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Universal Scholar | December 11, 2017

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The Folly of Holism and Emergent Properties

I group ‘Systems Theory’, ‘Self Organization’ and other ‘holistic’ approaches to science together because they all contain a common logical flaw. They specify a piece of Reality to be ‘a system’ and then go on to define the parts of this system in terms of properties of the whole system. It turns out that constructions of this sort can end up attributing to Reality properties that are due solely to the circularity of the definition. Thus “The Whole” can appear as something other than the consequence of its parts and you can end up attributing to Reality absurd properties caused by a bad definition. Such errors even have a name. They are called ‘Vicious Circle Errors.’

In a proper scientific description you first disassemble an interesting piece of Reality into units of structure and function simple enough to understand. Then you demonstrate that those units of structure and function can interact in ways that account for the properties you found interesting in the first place. Only then do you propose a synthesis, ‘The System’, in terms of those independently isolated parts. This is what experimentalists and real theoreticians do. It is not easy and requires talents beyond mere verbal agility to do it successfully. It is called ‘Reductionism.’

If one were a moderately skilled flim-flam artist one could, using holistic definitions, generate strange, even paradoxical properties that would then be attributed to the area of Reality under study. Most competent experimentalists see instinctively that something is wrong with a holistic description (without really understanding why it is wrong) and they dismiss the erroneous model as ‘Vitalism’ (e.g. by Monod in “Chance & Necessity”). I provide below a structurally simple, experimentalist oriented, example of the sort of nonsense one can generate in terms of a holistic definition. I show you how it is done via an appropriately absurd example:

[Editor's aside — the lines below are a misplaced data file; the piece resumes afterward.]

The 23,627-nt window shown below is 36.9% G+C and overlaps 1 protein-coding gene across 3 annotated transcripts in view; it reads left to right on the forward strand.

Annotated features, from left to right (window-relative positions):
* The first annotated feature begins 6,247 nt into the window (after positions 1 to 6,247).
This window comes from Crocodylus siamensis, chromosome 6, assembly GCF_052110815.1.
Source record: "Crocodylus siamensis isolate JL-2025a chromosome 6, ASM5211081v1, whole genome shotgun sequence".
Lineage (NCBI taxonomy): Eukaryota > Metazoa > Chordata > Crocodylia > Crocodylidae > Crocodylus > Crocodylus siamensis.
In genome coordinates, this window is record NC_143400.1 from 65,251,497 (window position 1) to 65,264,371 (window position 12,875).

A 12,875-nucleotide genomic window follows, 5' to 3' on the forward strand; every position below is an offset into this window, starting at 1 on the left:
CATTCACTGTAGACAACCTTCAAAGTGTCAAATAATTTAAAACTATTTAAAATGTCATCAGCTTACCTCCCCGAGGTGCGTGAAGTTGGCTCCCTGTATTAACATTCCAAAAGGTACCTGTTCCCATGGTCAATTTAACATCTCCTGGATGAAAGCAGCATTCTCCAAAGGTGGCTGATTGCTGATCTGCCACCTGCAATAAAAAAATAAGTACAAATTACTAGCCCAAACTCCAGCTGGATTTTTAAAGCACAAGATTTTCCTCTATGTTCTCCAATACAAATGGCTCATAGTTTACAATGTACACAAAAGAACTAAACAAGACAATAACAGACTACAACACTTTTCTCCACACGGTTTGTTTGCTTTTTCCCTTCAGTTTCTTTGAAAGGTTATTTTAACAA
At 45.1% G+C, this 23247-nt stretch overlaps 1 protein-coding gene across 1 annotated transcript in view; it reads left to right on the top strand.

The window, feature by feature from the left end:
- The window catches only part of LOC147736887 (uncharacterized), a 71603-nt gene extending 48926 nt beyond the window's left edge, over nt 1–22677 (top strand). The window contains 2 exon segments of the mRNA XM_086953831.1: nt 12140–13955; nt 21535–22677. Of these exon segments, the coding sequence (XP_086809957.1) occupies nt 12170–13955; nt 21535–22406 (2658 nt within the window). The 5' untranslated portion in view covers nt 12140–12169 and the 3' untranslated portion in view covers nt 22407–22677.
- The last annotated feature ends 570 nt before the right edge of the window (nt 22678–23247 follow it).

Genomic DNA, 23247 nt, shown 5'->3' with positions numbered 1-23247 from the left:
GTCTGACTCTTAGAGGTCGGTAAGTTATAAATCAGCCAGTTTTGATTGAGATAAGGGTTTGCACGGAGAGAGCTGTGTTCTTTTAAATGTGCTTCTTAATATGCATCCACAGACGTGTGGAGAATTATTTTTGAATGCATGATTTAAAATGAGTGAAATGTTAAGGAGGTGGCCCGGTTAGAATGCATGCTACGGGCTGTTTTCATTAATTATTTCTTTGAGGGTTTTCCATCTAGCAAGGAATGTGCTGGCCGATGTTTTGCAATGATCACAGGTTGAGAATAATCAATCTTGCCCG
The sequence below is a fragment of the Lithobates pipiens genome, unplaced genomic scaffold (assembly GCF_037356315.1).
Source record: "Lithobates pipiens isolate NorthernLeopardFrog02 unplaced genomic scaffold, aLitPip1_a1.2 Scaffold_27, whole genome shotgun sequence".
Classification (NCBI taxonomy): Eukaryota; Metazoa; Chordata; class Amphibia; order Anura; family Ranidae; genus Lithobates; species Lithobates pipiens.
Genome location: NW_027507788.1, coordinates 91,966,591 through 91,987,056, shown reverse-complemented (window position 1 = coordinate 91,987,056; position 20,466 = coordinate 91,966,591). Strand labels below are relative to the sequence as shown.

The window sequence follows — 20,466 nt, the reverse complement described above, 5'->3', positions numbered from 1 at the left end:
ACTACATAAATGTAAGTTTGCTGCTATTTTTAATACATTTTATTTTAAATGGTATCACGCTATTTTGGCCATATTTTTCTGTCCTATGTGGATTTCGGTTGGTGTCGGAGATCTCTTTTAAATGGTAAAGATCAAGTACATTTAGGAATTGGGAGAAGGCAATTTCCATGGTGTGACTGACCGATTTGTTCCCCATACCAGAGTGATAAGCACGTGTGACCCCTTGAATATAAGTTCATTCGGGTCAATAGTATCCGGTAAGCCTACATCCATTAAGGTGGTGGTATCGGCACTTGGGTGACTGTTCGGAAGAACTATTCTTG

Define a brick holistically, as an object of such and such dimensions, color and composition that is part of a wall. Notice that we define a part of the system (the brick) in terms that involve the whole system (the wall). Now picture the wall knocked down and broken up into its component parts. MAGIC!! The *bricks* have all vanished along with the wall! You have on the ground before you numerous objects shaped and colored like bricks. But they cannot be bricks! A brick was defined holistically in this context as a part of a wall. No wall? Therefore no bricks!

See how simple it is! Now, look at the flim-flam we can generate in terms of our holistic definition:

“The brick-Wall too is holistic! Neither the bricks nor the wall can exist independently of each other. Where is the wall without its’ bricks? How can there be bricks without a wall that contains them? Clearly the wall and its bricks form an indivisible whole. It is a Complex System that defies analysis…”
– Yada Yada

“Like Life, another even more complex Complex System, a brick-wall can grow. This is an Emergent Property a brick-wall shares with Life. One can add appropriate objects to a brick-wall, (i.e. bricks in the usual ‘non-holistic’ sense) and as these objects are incorporated into the wall, the wall grows larger! One feeds the wall appropriate precursors and they become transformed into bricks. ‘Brickness’ then, is also an Emergent Property. This type of transformation is one of the hallmarks of a holistic system. The parts change in contributing to the Whole. It is one more reason Reductionism fails in characterizing a holistic system! We can see many parallels between this Complex System and Life. Perhaps by studying the brick-wall we can increase our understanding of Life…”
– Yada Yada